April 14, 2012 will mark the Ultimate Fighting Championship's first foray into Sweden with UFC on FuelTV 2: Gustafsson vs. Silva.
Emanating from the Ericsson Globe Arena in Stockholm, the record-setting event will feature a middleweight contest between veteran Alessio "Legionarius" Sakara and former WEC light heavyweight champion and U.S. Marine, "All-American" Brian Stann.
Heading into this bout, there are a few questions I would like to delve into. Here are five of the most pressing.
Currently, Brian Stann has a professional mixed martial arts record of 11-4, which is highly respectable in a combat sport where the cliché “anything can happen” holds truer than anywhere else.
Stann is 5-3 in the UFC, but is 3-1 in the middleweight division. The “All-American’s” sole loss at 185 pounds came at the hands of the consensus No. 2 middleweight in the world, Chael Sonnen.
On the surface, it would seem reasonable to conclude Brian Stann is in the upper echelon of talent at middleweight.
Is he, though?
Looking below the iceberg’s tip shows his mid-level status, which leads us into the next question…
Looking into Stann’s overall record shows us his most notable win is over Chris Leben.
“The Crippler” is a formidable opponent for anyone, but has never truly broken into the proverbial “mix” at any point in his career. Leben was noticeably sluggish and it was revealed how ill he was going into the bout.
Stann’s other two wins at middleweight are against Mike Massenzio (13-6) and, most recently, against Jorge Santiago (24-10). Neither are anywhere near the top-10 in the middleweight division.
When faced with a top-10 opponent (granted, Chael Sonnen, as mentioned, is the No. 2 middleweight in the world), Stann was thoroughly outclassed.
Looking at the way Brian Stann tends to lose brings us to our next question…
As of right now, the answer is a resounding YES…
Brian Stann has yet to show us what he can do to stop a truly good grappler/wrestler. Two of Stann’s four losses came by way of submission (a kimura by Krysztof Soszynski at LHW and an arm-triangle by Chael Sonnen at MW), and his decision loss was due to a dominant wrestling display by Phil Davis (LHW).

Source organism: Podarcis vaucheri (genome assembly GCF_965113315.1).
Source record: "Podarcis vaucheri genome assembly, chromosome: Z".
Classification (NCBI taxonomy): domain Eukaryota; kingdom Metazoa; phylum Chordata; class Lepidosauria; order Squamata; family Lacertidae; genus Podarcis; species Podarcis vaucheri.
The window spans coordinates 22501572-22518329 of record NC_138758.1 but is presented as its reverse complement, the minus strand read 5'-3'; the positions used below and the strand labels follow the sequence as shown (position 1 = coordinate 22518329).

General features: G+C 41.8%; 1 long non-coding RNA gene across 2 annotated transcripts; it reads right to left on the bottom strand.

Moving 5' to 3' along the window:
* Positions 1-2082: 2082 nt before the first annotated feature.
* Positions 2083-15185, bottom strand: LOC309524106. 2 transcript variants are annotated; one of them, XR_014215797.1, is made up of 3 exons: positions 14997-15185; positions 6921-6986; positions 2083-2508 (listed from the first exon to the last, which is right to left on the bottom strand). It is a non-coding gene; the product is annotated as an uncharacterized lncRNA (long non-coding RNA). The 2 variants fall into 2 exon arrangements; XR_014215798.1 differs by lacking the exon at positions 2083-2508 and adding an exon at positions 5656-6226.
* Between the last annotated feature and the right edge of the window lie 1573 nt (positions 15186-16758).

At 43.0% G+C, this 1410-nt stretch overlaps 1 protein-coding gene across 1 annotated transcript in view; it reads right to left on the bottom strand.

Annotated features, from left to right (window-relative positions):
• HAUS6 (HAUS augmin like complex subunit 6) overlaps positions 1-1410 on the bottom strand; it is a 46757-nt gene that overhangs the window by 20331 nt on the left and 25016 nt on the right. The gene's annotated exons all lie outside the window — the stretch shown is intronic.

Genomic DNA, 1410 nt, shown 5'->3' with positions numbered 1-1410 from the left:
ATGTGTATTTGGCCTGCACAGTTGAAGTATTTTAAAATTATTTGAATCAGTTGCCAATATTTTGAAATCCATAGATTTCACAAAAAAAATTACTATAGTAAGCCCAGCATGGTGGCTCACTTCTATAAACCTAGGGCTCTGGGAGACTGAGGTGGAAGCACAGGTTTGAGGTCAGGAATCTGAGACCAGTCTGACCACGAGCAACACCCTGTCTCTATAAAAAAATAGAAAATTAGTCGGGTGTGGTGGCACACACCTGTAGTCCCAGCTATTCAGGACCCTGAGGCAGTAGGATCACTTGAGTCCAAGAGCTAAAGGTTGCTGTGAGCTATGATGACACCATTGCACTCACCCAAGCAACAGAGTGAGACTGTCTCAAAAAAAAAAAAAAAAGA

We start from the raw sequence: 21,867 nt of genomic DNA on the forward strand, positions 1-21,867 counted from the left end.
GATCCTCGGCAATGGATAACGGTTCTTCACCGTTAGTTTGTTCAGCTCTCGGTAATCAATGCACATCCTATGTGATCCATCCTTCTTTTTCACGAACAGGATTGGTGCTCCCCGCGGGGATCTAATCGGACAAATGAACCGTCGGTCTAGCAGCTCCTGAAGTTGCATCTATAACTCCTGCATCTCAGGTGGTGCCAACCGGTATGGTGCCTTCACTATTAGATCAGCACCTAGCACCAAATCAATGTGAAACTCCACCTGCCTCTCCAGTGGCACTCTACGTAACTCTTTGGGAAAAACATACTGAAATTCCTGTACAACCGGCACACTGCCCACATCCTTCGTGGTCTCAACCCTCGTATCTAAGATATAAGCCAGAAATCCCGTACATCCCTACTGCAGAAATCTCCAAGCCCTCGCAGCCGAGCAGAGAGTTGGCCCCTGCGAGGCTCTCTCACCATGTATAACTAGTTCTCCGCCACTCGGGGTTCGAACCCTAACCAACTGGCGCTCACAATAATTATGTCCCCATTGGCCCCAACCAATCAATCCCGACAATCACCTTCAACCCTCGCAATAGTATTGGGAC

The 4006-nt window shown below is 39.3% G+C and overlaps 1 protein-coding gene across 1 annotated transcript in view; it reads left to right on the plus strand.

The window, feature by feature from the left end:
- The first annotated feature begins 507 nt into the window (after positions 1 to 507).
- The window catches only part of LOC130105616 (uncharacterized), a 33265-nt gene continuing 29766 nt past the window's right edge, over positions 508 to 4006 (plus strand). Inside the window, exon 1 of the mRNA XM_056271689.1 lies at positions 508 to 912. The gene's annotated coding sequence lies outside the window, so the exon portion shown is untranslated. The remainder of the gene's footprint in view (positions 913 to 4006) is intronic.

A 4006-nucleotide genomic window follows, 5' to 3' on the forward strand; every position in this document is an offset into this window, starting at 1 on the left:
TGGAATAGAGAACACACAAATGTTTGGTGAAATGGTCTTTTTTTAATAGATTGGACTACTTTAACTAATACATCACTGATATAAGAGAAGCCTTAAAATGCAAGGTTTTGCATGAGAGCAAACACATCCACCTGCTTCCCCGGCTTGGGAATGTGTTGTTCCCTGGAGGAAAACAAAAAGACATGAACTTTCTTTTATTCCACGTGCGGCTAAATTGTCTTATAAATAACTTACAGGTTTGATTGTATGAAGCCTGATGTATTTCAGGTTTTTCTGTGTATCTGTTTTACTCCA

Stann looked very good against Mike Massenzio, but his triangle-choke was somewhat of a gift as Massenzio was easily out-wrestling the “All-American.”
Knowing Stann’s grappling deficiencies, one has to wonder…
I do not need to go into any length to explain who Greg Jackson is, do I?
Well, alongside Mike Winklejohn, Greg Jackson is the most recognizable and successful trainer in all of Mixed Martial arts. And I dare someone to prove otherwise
Jackson’s strategies for each of his fighters are beauty in combat form, at least in my perception. The most noticeable feature of of his system is grappling/submission wrestling.
Knowing this, it would be safe to assume Brian Stann should be one of the better grapplers in the division; however, maybe he’s not getting the attention he needs to truly perfect this portion of his game?
Just look at the list of fighters currently in the Jackson’s MMA stable (it’s actually ridiculous): Jon Jones (current UFC LHW Champ), George St. Pierre (current UFC WW Champ), Carlos Condit (current UFC Interim WW Champ)… Oh, you want me to go on? Donald Cerrone, Diego Sanchez, Brendon Shaub, Shane Carwin, Keith Jardine, Clay Guida, Nate Marquardt… Really? Keep going? I think you get the picture.
So let’s ask ourselves…
It leaves Stann right where he is…mid-level.
Beating “Legionarius” proves what we already know—Brian Stann beats people who will stand and trade with him.
Unfortunately, this specific striker is another opponent nowhere near the top-10 in the middleweight division, and losing to Sakara will certainly put a halt to Brian Stann’s rise at 185 pounds.
With that said, I cannot see Alessio Sakara standing and trading with Stann without getting his chin stricken from his mandible.